Per usual, Apple’s earnings report last week gave us a whole lot of information to digest. In a broad sense, Apple’s performance during its 2017 March quarter was extremely solid, though not quite impressive. While quarterly revenue increased marginally, iPhone sales for the quarter saw a 1% decline year over year, something Tim Cook attributed to the proliferation of iPhone 8 rumors.
Delving deeper into Apple’s earnings report, there was one particular data point that stood out — plummeting revenue in China. Interestingly enough, Apple managed to increase its revenue in each of its geographic operating regions, save for China. So while revenue in the Americas, for example, increased by 11% year over year, revenue from Greater China fell by 14%. Looking at the data from an even wider lens, revenue from China during the March quarter fell by 33% from 2015 through 2017; and though this revenue tally encompasses the entirety of Apple’s product line, it stands to reason that a significant drop in iPhone sales is why Apple’s performance in China last quarter lagged behind every other region in the world.
Bolstering this theory, Apple during its recent earnings conference call noted that the company saw “strong double-digit revenue growth from both Mac and Services” in China while adding that revenue from its retail stores in mainland China climbed 27% year over year. Mac revenue in particular increased by an impressive 20%. Nonetheless, one can only assume that slumping iPhone sales are outweighing Apple’s gains in other product areas.
On a device level, Tim Cook noted that the iPhone 7 Plus did well in China but that previous generation iPhones “didn’t perform as well.”
Seeking to help contextualize and make sense of the drop in iPhone sales, Ben Thompson over at Stratechery has a fascinating and informative post detailing why the iPhone/Android divide isn’t as relevant in China as it is elsewhere in the world. Whereas smartphone users in the United States, for example, tend to be beholden to either iOS or Android, smartphone users in China are more likely to be platform agnostic. Instead, they are reportedly beholden to an app called WeChat that’s available on both mobile platforms.
The fundamental issue is this: unlike the rest of the world, in China the most important layer of the smartphone stack is not the phone’s operating system. Rather, it is WeChat. Connie Chan of Andreessen Horowitz tried to explain in 2015 just how integrated WeChat is into the daily lives of nearly 900 million Chinese, and that integration has only grown since then: every aspect of a typical Chinese person’s life, not just online but also off is conducted through a single app (and, to the extent other apps are used, they are often games promoted through WeChat).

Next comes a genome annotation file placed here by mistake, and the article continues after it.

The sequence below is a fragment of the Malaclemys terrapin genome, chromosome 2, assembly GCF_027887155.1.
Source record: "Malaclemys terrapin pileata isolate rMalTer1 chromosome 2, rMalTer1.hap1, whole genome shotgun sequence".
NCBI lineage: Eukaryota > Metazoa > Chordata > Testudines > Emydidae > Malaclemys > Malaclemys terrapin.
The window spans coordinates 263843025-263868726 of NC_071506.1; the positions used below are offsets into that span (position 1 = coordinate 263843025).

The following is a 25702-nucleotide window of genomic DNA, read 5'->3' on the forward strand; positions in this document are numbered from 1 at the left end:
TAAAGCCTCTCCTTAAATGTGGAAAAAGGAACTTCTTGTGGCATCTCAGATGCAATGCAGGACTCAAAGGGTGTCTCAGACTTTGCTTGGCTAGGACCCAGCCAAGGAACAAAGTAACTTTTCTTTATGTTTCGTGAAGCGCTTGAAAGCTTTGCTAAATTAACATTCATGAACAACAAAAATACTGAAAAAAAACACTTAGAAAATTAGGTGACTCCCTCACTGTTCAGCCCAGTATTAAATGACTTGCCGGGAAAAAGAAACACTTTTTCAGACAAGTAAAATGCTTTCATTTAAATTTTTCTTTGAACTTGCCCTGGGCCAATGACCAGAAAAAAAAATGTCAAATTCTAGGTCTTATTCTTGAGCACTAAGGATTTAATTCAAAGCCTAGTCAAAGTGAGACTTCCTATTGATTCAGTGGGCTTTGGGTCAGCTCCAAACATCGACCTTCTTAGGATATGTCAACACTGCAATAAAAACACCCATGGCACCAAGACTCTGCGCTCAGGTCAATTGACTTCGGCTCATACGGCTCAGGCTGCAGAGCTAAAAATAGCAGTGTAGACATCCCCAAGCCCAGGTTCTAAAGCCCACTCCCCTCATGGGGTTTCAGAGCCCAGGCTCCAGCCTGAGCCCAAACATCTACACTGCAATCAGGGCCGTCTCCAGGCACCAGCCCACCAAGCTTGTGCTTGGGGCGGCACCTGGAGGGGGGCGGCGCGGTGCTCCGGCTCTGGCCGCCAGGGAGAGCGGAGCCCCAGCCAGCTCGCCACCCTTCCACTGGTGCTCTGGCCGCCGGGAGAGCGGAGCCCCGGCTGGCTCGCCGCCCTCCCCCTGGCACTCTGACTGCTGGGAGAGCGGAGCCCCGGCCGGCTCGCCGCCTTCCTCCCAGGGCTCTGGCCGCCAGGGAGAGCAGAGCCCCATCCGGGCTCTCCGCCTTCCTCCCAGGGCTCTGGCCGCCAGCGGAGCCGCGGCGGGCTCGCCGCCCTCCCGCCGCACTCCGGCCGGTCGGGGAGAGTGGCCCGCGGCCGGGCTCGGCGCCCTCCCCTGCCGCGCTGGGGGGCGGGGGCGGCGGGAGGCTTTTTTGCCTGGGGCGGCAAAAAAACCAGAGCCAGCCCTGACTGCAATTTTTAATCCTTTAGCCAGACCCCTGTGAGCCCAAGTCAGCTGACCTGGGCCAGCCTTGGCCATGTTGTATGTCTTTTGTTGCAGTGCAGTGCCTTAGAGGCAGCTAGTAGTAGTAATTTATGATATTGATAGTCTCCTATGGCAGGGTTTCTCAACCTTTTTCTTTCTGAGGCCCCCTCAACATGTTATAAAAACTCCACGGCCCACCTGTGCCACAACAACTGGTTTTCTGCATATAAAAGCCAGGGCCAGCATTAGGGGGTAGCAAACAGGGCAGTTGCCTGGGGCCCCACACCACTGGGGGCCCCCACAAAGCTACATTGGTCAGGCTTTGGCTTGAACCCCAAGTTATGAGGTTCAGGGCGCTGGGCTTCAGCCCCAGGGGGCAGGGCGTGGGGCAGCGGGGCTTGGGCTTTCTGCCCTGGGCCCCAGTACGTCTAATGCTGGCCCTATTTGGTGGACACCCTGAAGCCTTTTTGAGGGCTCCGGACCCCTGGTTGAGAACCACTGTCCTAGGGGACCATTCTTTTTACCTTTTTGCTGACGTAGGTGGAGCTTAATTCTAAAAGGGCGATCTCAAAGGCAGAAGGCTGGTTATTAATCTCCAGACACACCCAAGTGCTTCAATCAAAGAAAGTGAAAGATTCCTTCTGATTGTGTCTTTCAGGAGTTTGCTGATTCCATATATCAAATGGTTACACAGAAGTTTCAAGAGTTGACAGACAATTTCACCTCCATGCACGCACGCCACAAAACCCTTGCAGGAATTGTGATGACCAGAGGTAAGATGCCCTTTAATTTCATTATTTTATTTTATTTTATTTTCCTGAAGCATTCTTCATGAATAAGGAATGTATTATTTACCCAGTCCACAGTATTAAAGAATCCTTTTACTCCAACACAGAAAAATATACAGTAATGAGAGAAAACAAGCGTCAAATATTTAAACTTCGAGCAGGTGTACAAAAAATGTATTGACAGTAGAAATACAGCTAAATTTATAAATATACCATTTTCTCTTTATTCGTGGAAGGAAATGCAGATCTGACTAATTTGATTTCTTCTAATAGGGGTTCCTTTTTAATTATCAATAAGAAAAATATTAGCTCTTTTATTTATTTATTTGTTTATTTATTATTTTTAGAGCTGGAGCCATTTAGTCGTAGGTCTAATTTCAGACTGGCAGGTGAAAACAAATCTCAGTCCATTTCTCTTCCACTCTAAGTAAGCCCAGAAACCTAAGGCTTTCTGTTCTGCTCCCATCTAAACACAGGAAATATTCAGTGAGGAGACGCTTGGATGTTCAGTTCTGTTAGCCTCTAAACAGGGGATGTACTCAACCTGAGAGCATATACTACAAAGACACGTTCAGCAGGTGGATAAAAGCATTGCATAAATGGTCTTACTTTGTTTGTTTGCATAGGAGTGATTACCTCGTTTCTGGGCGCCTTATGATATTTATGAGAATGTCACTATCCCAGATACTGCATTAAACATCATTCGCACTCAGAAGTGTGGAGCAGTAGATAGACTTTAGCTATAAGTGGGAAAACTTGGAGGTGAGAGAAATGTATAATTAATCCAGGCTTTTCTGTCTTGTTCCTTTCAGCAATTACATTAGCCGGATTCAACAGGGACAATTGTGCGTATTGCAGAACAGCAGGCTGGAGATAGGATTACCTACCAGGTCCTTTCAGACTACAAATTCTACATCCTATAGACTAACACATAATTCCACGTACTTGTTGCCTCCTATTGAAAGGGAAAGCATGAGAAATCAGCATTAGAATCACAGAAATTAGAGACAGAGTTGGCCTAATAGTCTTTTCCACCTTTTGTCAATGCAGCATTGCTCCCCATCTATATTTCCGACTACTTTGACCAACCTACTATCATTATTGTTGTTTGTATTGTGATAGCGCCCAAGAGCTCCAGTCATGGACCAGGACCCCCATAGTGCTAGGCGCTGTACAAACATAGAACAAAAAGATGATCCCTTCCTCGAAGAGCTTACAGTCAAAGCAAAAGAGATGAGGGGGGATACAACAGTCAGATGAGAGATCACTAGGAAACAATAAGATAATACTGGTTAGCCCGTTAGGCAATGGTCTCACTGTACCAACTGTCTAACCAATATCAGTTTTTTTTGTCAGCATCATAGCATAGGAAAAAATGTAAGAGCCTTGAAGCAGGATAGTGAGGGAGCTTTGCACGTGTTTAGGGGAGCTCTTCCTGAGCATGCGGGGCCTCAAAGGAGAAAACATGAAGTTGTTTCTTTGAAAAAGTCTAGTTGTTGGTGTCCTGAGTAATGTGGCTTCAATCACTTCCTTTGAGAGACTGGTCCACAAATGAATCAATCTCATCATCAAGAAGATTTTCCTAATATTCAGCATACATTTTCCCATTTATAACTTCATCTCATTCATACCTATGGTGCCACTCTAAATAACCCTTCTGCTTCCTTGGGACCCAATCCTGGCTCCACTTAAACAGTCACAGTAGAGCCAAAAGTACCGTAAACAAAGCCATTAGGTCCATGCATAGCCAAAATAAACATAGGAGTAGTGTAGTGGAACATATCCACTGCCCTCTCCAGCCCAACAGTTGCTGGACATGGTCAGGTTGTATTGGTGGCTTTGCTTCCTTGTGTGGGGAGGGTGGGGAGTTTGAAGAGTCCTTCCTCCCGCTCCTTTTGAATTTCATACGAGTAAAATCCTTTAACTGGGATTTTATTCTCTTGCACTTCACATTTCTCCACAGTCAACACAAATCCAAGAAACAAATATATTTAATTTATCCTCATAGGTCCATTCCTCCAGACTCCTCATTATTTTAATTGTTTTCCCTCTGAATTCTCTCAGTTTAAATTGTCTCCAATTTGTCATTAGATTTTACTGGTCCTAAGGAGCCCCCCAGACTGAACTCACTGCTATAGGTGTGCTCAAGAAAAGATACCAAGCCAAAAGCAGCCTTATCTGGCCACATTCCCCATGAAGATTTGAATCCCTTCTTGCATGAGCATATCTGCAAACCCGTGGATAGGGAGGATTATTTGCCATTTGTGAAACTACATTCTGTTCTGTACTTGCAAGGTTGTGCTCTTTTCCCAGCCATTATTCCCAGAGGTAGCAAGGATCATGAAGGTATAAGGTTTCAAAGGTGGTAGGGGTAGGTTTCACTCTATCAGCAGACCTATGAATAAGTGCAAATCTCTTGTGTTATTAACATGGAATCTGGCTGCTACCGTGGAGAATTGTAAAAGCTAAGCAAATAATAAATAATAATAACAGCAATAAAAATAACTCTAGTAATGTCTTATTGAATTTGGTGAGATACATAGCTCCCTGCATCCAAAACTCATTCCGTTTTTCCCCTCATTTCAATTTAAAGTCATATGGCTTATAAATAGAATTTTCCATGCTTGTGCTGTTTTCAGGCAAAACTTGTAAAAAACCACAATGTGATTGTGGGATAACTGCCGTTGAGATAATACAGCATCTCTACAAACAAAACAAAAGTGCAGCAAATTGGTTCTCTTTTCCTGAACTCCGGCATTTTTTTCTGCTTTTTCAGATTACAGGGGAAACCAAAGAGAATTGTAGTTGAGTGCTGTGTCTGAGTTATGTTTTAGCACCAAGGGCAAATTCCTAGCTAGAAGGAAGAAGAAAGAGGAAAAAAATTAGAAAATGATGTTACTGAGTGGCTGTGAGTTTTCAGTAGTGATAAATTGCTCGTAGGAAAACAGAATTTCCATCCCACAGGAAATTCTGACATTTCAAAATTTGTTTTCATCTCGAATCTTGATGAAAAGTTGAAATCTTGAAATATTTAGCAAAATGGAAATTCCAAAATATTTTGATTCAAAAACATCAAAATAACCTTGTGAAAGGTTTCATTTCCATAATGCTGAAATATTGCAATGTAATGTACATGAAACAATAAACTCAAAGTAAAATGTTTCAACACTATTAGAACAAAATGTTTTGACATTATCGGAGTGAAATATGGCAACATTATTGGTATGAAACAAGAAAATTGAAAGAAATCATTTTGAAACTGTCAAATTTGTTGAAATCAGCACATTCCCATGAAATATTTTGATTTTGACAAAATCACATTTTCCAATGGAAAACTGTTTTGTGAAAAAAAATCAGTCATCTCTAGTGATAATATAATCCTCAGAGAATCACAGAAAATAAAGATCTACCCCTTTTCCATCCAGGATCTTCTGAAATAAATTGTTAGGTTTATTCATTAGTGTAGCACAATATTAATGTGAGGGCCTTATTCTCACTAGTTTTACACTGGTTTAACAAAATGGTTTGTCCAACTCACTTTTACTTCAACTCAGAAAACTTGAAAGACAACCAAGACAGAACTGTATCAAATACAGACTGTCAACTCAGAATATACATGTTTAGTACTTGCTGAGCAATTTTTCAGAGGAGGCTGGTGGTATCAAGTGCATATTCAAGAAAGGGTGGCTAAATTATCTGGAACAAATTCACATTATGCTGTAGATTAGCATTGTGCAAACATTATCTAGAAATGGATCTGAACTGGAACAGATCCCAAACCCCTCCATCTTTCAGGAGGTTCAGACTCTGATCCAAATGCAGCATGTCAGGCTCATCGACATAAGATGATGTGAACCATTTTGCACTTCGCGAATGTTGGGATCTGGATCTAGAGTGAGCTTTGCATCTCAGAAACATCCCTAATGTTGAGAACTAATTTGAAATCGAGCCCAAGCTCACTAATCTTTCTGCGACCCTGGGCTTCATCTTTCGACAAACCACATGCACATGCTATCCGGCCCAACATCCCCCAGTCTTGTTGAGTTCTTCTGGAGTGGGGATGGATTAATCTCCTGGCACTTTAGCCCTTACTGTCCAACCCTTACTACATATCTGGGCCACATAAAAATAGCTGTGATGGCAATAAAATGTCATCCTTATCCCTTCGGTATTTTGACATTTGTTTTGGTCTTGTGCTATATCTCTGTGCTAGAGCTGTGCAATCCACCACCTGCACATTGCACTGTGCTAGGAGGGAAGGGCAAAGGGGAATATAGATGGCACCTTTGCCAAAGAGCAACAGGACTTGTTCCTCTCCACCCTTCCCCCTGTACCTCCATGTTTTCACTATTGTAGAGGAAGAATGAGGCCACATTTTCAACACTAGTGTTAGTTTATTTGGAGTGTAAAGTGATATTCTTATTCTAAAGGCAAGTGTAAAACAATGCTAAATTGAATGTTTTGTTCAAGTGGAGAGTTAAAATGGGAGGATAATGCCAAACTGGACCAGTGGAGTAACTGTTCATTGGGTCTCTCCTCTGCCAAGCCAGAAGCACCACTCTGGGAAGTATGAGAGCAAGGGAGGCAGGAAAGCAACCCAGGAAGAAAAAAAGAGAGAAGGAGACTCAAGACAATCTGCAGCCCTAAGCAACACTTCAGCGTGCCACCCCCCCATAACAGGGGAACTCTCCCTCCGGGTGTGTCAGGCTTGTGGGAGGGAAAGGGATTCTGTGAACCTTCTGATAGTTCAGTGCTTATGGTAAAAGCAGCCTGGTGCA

There is nothing in any other country that is comparable: not LINE, not WhatsApp, not Facebook. All of those are about communication or wasting time: WeChat is that, but it is also for reading news, for hailing taxis, for paying for lunch (try and pay with cash for lunch, and you’ll look like a luddite), for accessing government resources, for business. For all intents and purposes WeChat is your phone, and to a far greater extent in China than anywhere else, your phone is everything.
That being the case, Thompson explains that there are few adverse ramifications that result from switching between iPhone and Android, and vice versa. So whereas iPhone users tend to stick with the iPhone due to iOS lock-in, the lock-in in China seems to center exclusively on WeChat.
None of that lock-in exists in China: Apple may be a de facto monopolist for most of the world, but in China the company is simply another smartphone vendor, and being simply another smartphone vendor is a hazardous place to be.
Looking ahead, Apple may be able to reverse course with the iPhone 8. As mentioned above, the iPhone 7 Plus did extraordinary well in China given its position as a premium device. That being the case, it stands to reason that the iPhone 8, which will likely represent the greatest leap forward in iPhone technology we’ve seen to date, will become the most sought after iPhone model to ever hit China.
As a final point, it’s worth mentioning that Apple is far from the only smartphone vendor to experience a huge drop-off in sales in China last quarter, with Samsung shipments in China reportedly dropping by a whopping 60% year over year as more localized smartphone brands gained in popularity.